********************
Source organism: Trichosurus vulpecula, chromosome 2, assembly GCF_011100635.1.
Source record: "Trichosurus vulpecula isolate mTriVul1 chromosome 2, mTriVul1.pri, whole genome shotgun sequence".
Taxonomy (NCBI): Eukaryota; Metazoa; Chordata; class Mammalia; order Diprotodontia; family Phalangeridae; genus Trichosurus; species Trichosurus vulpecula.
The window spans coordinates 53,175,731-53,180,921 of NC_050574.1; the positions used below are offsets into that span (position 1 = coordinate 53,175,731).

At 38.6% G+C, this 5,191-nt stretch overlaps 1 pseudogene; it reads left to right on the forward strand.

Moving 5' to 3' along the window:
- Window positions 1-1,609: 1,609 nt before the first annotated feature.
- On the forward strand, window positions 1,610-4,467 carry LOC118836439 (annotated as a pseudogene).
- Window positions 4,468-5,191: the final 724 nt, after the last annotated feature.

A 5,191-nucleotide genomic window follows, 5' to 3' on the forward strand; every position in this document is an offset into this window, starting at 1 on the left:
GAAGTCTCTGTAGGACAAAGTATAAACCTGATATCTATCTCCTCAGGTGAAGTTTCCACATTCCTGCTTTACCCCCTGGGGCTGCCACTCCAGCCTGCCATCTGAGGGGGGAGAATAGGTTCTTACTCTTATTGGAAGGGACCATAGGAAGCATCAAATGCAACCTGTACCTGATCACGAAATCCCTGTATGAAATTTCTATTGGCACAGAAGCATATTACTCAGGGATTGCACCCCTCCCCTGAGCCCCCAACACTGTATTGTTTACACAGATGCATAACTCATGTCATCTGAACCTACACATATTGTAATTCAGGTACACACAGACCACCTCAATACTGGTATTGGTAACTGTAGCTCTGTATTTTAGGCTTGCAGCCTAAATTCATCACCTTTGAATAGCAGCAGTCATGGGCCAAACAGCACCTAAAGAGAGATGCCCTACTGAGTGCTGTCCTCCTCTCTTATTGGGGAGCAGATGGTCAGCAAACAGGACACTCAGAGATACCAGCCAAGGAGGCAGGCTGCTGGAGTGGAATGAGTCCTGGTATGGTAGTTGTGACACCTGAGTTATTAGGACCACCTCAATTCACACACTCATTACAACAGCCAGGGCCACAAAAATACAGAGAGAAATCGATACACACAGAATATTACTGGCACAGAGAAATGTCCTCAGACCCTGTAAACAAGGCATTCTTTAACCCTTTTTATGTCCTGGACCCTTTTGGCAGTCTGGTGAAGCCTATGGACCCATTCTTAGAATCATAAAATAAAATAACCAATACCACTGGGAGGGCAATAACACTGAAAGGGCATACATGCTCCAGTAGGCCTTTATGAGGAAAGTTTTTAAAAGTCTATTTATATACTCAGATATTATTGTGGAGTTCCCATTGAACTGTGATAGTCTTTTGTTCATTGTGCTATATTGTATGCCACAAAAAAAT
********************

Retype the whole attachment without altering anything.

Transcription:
Source organism: Trichosurus vulpecula, chromosome 2, assembly GCF_011100635.1.
Source record: "Trichosurus vulpecula isolate mTriVul1 chromosome 2, mTriVul1.pri, whole genome shotgun sequence".
Taxonomy (NCBI): Eukaryota; Metazoa; Chordata; class Mammalia; order Diprotodontia; family Phalangeridae; genus Trichosurus; species Trichosurus vulpecula.
The window spans coordinates 53,175,731-53,180,921 of NC_050574.1; the positions used below are offsets into that span (position 1 = coordinate 53,175,731).

At 38.6% G+C, this 5,191-nt stretch overlaps 1 pseudogene; it reads left to right on the forward strand.

Moving 5' to 3' along the window:
- Window positions 1-1,609: 1,609 nt before the first annotated feature.
- On the forward strand, window positions 1,610-4,467 carry LOC118836439 (annotated as a pseudogene).
- Window positions 4,468-5,191: the final 724 nt, after the last annotated feature.

A 5,191-nucleotide genomic window follows, 5' to 3' on the forward strand; every position in this document is an offset into this window, starting at 1 on the left:
GAAGTCTCTGTAGGACAAAGTATAAACCTGATATCTATCTCCTCAGGTGAAGTTTCCACATTCCTGCTTTACCCCCTGGGGCTGCCACTCCAGCCTGCCATCTGAGGGGGGAGAATAGGTTCTTACTCTTATTGGAAGGGACCATAGGAAGCATCAAATGCAACCTGTACCTGATCACGAAATCCCTGTATGAAATTTCTATTGGCACAGAAGCATATTACTCAGGGATTGCACCCCTCCCCTGAGCCCCCAACACTGTATTGTTTACACAGATGCATAACTCATGTCATCTGAACCTACACATATTGTAATTCAGGTACACACAGACCACCTCAATACTGGTATTGGTAACTGTAGCTCTGTATTTTAGGCTTGCAGCCTAAATTCATCACCTTTGAATAGCAGCAGTCATGGGCCAAACAGCACCTAAAGAGAGATGCCCTACTGAGTGCTGTCCTCCTCTCTTATTGGGGAGCAGATGGTCAGCAAACAGGACACTCAGAGATACCAGCCAAGGAGGCAGGCTGCTGGAGTGGAATGAGTCCTGGTATGGTAGTTGTGACACCTGAGTTATTAGGACCACCTCAATTCACACACTCATTACAACAGCCAGGGCCACAAAAATACAGAGAGAAATCGATACACACAGAATATTACTGGCACAGAGAAATGTCCTCAGACCCTGTAAACAAGGCATTCTTTAACCCTTTTTATGTCCTGGACCCTTTTGGCAGTCTGGTGAAGCCTATGGACCCATTCTTAGAATCATAAAATAAAATAACCAATACCACTGGGAGGGCAATAACACTGAAAGGGCATACATGCTCCAGTAGGCCTTTATGAGGAAAGTTTTTAAAAGTCTATTTATATACTCAGATATTATTGTGGAGTTCCCATTGAACTGTGATAGTCTTTTGTTCATTGTGCTATATTGTATGCCACAAAAAAAT